Will Hutton’s argument on regulation

The lack of regulation and legislation for which the business lobbyists press is rarely to support entrepreneurship; in most instances, it is a sophisticated form of corporate welfare.

Of course he’s right there. Much regulation and legislation is indeed corporate welfare. It protects the incumbent suppliers from the insurgents.

Which is, of course, why we’d rather have less regulation so that those incumbents can indeed be challenged.

Amazingly, that’s not the point that Hutton makes. Surprising, eh?

6 comments on “Will Hutton’s argument on regulation

  1. “Powerful lobbyists and fawning ministers are corroding society”

    He’s half right, unfortunately of course he gets the identity of the “powerful lobbyists” completely wrong.

    “Predatory capitalism”, and then he wants minimum prices and taxes. Who’s the predator here, Hutton?

    It is unbelievable that he can live to the age he has and still not understand that firms competing with each other for the customer’s business are not ‘predators’ and cannot ever be, except maybe on each other. We win. When there is a single predator, whether the State or State-approved monopoly, we lose.

  2. as ever with dear old Willy and his fellow travellers, he only approves of protectionism for people he judges to be sound or like him; for example, for all that he slags off crony capitalism, I had a *very* interesting conversation a while ago with a mate of someone who worked at the Industrial Society as it then was. Hutton is utterly loathed by the old hands as he took over, changed the name and the mission of the organisation into a overtly political campaigning club, hired a load of his mates in at huge salaries and then flew it into the mountainside at great speed before strolling away from the wreckage and saying “Who? ME?”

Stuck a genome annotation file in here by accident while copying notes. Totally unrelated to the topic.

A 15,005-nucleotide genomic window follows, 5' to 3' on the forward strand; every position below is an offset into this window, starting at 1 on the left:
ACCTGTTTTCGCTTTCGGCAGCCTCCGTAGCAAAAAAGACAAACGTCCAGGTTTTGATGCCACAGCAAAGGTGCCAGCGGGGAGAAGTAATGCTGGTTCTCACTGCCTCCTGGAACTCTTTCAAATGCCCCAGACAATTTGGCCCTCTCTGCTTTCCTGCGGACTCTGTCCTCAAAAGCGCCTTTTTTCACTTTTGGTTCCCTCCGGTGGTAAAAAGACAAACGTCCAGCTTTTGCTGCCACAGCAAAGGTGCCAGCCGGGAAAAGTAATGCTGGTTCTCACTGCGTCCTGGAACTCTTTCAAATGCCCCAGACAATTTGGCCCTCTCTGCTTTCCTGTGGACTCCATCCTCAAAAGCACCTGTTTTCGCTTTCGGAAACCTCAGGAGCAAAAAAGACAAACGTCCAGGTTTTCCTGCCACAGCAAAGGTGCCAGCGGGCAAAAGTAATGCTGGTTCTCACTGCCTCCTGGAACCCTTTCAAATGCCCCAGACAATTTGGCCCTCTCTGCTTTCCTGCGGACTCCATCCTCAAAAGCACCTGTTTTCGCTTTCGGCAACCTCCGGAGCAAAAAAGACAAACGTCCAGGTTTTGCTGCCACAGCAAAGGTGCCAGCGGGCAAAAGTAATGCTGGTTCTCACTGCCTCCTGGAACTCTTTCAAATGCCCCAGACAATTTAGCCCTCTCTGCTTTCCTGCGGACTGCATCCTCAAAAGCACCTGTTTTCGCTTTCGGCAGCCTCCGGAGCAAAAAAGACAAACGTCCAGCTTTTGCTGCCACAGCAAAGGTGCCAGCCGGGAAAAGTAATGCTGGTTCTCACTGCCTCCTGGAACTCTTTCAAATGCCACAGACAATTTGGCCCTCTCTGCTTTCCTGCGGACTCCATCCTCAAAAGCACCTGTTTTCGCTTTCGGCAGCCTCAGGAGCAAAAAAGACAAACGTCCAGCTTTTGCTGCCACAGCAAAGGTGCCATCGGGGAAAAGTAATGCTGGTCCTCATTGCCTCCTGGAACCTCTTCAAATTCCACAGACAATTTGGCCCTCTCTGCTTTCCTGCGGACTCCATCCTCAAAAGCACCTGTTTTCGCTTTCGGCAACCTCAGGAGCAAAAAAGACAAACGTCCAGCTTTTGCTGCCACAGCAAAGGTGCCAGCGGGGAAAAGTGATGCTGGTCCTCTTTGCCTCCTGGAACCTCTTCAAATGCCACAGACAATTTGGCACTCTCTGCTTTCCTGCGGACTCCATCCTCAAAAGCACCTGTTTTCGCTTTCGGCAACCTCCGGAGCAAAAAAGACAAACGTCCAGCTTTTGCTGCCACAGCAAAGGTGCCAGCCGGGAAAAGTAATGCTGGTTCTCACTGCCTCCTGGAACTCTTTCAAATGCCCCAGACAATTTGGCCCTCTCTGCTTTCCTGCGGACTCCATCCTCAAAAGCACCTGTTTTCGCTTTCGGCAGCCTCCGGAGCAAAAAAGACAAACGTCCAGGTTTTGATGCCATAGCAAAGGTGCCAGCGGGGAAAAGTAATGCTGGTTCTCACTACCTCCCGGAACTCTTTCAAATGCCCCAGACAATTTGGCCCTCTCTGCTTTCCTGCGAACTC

3. Phew! For a minute there I thought I might be in danger of agreeing with ur Willy. That would have unswung my compass.

    But what does he want? As usual you can’t tell whether he wants them banned except in leafy Hampstead, taxed so the winnings are piffling, or regulated with social services provided by the betting shops themselves.

  4. Rob – “If you make gambling illegal no one will gamble. I think India illustrates this beautifully.”

    I am sorry but when has anyone but you ever made that argument? I think most people have noticed that laws against rape and murder have not ended rape or murder. Does that mean they are pointless and should be abolished?

    Perhaps we should try some harm minimisation? Safe rape rooms perhaps? I remember a nice story about someone who served a pre-sentence – if you did 15 years on a harsh colonial planet, you could come back to Earth and murder the person of your choice. I think that would be a sensible solution to reducing the murder rate – if everyone co-operated of course. Perhaps we should tax it? Allow people to buy a murder permit? Pay enough money and they can kill the person of their own choosing?

    Or why not go the whole hog and do what our Ruling Class has done for virtually all crime except smoking, racism and child abuse – admit we can’t be 100% effective in stamping any crime out, so there is no point trying and stop punishing anyone for anything. How is that working out?

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